Article: Increasing Security with a Service Mesh: Christian Posta Explores the Capabilities of Istio
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- Istio helped make the “service mesh” concept more concrete and accessible, and with the recent release of Istio 1.0, we can expect a surge in interest.
- Istio attempts to solve some particularly difficult challenges when running applications in a cloud platform: application networking, reliability, and observability.
- Another challenge Istio addresses is security. With Istio, communication between services in the mesh is secure and encrypted by default.
- Istio can also help with “origin” or “end-user” JWT identity token verification.
- These foundational security features pave the road for building “zero-trust” networks where we assign trust based on identity as well as context and circumstances, not just “the caller happens to be on the same internal network”.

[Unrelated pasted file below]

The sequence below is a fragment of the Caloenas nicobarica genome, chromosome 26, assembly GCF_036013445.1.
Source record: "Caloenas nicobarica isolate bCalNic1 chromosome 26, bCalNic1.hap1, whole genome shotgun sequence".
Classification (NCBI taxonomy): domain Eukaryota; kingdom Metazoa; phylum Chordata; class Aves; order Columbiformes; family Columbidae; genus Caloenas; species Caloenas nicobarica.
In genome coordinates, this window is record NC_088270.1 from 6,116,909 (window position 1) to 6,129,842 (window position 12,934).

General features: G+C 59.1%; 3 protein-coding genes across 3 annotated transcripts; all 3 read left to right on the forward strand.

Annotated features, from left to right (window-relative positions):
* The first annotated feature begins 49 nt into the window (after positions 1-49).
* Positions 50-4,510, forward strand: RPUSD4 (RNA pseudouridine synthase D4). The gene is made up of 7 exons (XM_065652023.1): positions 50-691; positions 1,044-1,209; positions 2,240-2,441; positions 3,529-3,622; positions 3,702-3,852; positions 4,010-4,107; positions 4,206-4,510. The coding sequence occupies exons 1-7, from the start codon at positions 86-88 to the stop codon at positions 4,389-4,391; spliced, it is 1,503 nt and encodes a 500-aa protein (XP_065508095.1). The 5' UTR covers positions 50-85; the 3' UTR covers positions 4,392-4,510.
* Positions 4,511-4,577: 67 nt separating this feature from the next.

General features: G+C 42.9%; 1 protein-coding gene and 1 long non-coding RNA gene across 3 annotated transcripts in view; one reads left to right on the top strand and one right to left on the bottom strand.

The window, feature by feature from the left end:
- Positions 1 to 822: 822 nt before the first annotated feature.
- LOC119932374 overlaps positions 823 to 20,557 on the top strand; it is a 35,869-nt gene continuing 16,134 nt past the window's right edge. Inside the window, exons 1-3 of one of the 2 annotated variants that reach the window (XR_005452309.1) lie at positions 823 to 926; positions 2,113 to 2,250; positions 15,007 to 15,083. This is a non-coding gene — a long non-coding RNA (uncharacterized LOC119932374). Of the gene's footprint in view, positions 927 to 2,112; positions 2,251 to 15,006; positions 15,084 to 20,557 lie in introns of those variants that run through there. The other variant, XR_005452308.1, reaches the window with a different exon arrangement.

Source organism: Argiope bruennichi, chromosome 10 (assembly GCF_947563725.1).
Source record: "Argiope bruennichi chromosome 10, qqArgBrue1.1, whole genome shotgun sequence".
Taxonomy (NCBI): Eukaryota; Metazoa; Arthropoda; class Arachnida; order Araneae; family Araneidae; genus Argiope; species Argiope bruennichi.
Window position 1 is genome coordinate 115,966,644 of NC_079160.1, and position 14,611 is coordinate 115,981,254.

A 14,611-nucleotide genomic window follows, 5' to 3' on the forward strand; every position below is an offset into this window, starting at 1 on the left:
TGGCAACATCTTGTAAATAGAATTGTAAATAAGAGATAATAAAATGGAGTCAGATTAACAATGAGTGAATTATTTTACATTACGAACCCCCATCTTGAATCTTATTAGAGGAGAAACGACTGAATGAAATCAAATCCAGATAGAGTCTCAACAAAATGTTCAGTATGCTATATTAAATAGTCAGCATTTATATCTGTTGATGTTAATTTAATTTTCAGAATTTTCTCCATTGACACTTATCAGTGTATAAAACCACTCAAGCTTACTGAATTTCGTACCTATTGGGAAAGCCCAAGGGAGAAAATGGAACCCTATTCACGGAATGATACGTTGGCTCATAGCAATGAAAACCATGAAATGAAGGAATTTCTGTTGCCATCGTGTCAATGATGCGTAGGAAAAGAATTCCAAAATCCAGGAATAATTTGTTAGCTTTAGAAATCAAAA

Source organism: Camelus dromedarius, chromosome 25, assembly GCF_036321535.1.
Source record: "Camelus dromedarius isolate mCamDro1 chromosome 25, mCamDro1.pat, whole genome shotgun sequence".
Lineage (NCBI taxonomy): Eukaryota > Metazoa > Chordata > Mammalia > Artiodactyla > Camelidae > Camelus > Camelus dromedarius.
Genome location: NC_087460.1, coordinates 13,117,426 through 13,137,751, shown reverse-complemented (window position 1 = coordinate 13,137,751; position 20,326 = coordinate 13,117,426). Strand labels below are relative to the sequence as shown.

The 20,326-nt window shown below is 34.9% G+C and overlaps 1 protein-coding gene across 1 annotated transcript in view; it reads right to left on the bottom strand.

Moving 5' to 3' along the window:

Istio helped make the “service mesh” concept more concrete and accessible, and with the recent release of Istio 1.0, we can expect a surge in interest. Jasmine Jaksic did a great job introducing Istio and service mesh in a previous InfoQ article, and so I would like to take the opportunity to introduce a particular area of Istio that will bring lots of value to developers and operators of cloud services and applications: security
Istio Use Cases
Istio attempts to solve some particularly difficult challenges when running applications in a cloud platform. Specifically, Istio addresses issues around application networking, reliability, and observability. In the past we’ve tried to use purpose-built application libraries to solve some of these challenges like circuit breaking, client-side load balancing, metrics collection, and others. Doing this across different languages, frameworks, runtimes, etc creates a prohibitive operational burden that most organizations can’t scale.
Additionally, it is hard to get consistency across the implementations found in each language, never mind upgrade them all in lock-step when things need to change or bugs are identified. A lot of challenges around reliability, observability, and policy enforcement are very horizontal concerns and are not business differentiators. Although they are not directly differentiators, neglecting them can cause massive business impact, and so we need to address them. Istio aims to solve these concerns.